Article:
The DoJ will probably win, but it’s still encouraging that Google is less than willing to breach the civil liberties of it’s users. As opposed to Yahoo, who were so ready to allow pro-democracy protestors to be fed to the lions (or should that be dragons?) in China to protect their business interests. (That news article )

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Is your printer spying on you?: “Researchers hired by the Electronic Frontier Foundation (EFF) say they were able to break a code hidden in tiny tracking dots that some colour laser printers secrete in every document they print.
The U.S. Secret Service admits it struck a deal with some laser printer manufacturers to add tracking information to the printed matter. The spooks say it’s a means of identifying counterfeiters. “

Interesting. So the Secret Service says the codes are only used for counterfeiting cases, but basically are readable by all. I doubt very much that they kept this crime-fighting innovation to themselves.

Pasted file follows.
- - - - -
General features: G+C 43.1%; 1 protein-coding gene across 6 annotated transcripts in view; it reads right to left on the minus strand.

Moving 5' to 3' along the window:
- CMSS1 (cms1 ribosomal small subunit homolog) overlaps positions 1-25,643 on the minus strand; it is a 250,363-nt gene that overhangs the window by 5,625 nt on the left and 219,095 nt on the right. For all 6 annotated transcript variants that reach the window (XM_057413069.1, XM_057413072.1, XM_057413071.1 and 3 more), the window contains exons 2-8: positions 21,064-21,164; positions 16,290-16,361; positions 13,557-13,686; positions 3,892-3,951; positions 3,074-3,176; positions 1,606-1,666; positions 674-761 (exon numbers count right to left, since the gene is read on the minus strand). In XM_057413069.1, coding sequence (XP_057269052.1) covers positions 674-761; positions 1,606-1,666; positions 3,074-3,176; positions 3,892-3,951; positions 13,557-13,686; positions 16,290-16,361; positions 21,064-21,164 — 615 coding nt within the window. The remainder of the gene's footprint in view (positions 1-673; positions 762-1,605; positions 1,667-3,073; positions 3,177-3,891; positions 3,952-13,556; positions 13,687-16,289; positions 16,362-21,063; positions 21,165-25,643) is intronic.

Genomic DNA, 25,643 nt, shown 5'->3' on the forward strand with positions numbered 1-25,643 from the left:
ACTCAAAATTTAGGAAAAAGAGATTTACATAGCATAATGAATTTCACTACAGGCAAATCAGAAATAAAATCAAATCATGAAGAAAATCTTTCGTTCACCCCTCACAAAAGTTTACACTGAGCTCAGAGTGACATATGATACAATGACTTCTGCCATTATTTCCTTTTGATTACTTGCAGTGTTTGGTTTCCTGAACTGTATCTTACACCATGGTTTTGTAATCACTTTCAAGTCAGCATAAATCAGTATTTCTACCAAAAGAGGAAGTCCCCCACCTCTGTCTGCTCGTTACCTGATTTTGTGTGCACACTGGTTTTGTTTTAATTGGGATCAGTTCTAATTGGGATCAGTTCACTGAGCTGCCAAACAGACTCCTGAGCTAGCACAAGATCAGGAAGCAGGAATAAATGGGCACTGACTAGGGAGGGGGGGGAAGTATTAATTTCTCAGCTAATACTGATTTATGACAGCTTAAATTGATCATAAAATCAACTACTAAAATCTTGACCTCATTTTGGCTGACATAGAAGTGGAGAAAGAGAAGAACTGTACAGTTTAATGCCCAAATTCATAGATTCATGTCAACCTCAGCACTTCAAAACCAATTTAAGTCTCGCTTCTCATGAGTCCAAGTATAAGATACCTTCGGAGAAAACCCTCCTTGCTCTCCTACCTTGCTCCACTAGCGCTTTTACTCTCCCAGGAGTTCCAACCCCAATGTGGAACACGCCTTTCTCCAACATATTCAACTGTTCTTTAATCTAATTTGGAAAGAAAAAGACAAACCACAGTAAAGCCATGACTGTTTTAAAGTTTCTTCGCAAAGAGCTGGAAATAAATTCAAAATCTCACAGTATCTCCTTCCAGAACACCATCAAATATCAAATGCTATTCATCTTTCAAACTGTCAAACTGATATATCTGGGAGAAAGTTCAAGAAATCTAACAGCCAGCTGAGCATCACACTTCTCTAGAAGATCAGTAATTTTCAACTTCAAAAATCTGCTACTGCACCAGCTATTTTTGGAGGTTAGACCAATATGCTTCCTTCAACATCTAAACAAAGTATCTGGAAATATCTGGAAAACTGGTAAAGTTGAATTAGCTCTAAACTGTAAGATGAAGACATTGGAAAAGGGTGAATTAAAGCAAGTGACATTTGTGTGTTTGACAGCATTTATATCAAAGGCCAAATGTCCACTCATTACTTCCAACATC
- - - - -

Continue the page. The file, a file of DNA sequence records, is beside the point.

Now, personally I’m not worried about this. I really doubt any of my laser-printed output will ever be of any interest to security services (although it’d make a useful tool in some copyright disputes). But I wonder about the results of the EFF’s research, as it now somewhat robs security services from the benefits of these codes in investigations. All computer literate criminals will now probably all switch over to inkjets which don’t have a high enough resolution for the microdot technology to work.